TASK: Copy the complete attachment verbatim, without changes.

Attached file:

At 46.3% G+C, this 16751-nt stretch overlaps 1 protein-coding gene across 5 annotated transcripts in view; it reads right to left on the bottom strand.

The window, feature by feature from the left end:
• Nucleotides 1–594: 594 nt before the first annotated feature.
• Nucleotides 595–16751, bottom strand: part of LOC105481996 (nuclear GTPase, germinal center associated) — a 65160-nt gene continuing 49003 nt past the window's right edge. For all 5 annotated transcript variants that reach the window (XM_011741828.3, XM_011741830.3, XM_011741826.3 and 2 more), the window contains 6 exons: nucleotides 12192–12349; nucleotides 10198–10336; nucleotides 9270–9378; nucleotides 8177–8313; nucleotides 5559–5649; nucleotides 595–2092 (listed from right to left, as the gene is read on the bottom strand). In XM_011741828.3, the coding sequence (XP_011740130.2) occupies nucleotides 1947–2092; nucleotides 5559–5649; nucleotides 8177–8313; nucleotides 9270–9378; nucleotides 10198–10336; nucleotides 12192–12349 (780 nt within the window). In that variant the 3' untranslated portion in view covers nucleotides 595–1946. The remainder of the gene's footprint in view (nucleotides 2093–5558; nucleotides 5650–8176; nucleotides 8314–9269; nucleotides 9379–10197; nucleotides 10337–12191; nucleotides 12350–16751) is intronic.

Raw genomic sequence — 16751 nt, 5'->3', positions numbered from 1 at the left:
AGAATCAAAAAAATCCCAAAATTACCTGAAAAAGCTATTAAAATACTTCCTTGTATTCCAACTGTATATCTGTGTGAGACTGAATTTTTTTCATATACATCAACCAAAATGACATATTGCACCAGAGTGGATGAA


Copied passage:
At 46.3% G+C, this 16751-nt stretch overlaps 1 protein-coding gene across 5 annotated transcripts in view; it reads right to left on the bottom strand.

The window, feature by feature from the left end:
• Nucleotides 1–594: 594 nt before the first annotated feature.
• Nucleotides 595–16751, bottom strand: part of LOC105481996 (nuclear GTPase, germinal center associated) — a 65160-nt gene continuing 49003 nt past the window's right edge. For all 5 annotated transcript variants that reach the window (XM_011741828.3, XM_011741830.3, XM_011741826.3 and 2 more), the window contains 6 exons: nucleotides 12192–12349; nucleotides 10198–10336; nucleotides 9270–9378; nucleotides 8177–8313; nucleotides 5559–5649; nucleotides 595–2092 (listed from right to left, as the gene is read on the bottom strand). In XM_011741828.3, the coding sequence (XP_011740130.2) occupies nucleotides 1947–2092; nucleotides 5559–5649; nucleotides 8177–8313; nucleotides 9270–9378; nucleotides 10198–10336; nucleotides 12192–12349 (780 nt within the window). In that variant the 3' untranslated portion in view covers nucleotides 595–1946. The remainder of the gene's footprint in view (nucleotides 2093–5558; nucleotides 5650–8176; nucleotides 8314–9269; nucleotides 9379–10197; nucleotides 10337–12191; nucleotides 12350–16751) is intronic.

Raw genomic sequence — 16751 nt, 5'->3', positions numbered from 1 at the left:
AGAATCAAAAAAATCCCAAAATTACCTGAAAAAGCTATTAAAATACTTCCTTGTATTCCAACTGTATATCTGTGTGAGACTGAATTTTTTTCATATACATCAACCAAAATGACATATTGCACCAGAGTGGATGAA